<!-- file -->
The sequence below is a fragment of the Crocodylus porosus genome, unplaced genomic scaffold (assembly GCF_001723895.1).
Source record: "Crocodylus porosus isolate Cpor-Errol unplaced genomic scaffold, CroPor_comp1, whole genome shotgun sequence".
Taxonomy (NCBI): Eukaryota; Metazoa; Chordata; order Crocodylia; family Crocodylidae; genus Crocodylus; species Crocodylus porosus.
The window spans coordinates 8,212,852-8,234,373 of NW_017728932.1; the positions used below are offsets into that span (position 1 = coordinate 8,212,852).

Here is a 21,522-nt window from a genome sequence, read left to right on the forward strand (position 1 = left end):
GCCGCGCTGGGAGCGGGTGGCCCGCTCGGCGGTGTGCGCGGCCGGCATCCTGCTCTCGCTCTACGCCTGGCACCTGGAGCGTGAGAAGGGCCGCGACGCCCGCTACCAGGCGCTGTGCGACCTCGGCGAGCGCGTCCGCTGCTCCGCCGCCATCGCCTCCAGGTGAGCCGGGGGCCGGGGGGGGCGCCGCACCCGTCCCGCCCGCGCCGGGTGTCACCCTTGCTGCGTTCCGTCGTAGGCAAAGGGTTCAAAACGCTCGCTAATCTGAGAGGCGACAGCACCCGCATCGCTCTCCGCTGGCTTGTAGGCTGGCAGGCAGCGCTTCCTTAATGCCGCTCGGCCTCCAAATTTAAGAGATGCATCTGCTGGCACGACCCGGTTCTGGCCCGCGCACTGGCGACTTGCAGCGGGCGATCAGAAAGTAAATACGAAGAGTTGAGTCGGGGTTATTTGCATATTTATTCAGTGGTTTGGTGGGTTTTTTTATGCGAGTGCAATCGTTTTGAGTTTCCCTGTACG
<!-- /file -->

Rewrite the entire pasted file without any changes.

The sequence below is a fragment of the Crocodylus porosus genome, unplaced genomic scaffold (assembly GCF_001723895.1).
Source record: "Crocodylus porosus isolate Cpor-Errol unplaced genomic scaffold, CroPor_comp1, whole genome shotgun sequence".
Taxonomy (NCBI): Eukaryota; Metazoa; Chordata; order Crocodylia; family Crocodylidae; genus Crocodylus; species Crocodylus porosus.
The window spans coordinates 8,212,852-8,234,373 of NW_017728932.1; the positions used below are offsets into that span (position 1 = coordinate 8,212,852).

Here is a 21,522-nt window from a genome sequence, read left to right on the forward strand (position 1 = left end):
GCCGCGCTGGGAGCGGGTGGCCCGCTCGGCGGTGTGCGCGGCCGGCATCCTGCTCTCGCTCTACGCCTGGCACCTGGAGCGTGAGAAGGGCCGCGACGCCCGCTACCAGGCGCTGTGCGACCTCGGCGAGCGCGTCCGCTGCTCCGCCGCCATCGCCTCCAGGTGAGCCGGGGGCCGGGGGGGGCGCCGCACCCGTCCCGCCCGCGCCGGGTGTCACCCTTGCTGCGTTCCGTCGTAGGCAAAGGGTTCAAAACGCTCGCTAATCTGAGAGGCGACAGCACCCGCATCGCTCTCCGCTGGCTTGTAGGCTGGCAGGCAGCGCTTCCTTAATGCCGCTCGGCCTCCAAATTTAAGAGATGCATCTGCTGGCACGACCCGGTTCTGGCCCGCGCACTGGCGACTTGCAGCGGGCGATCAGAAAGTAAATACGAAGAGTTGAGTCGGGGTTATTTGCATATTTATTCAGTGGTTTGGTGGGTTTTTTTATGCGAGTGCAATCGTTTTGAGTTTCCCTGTACG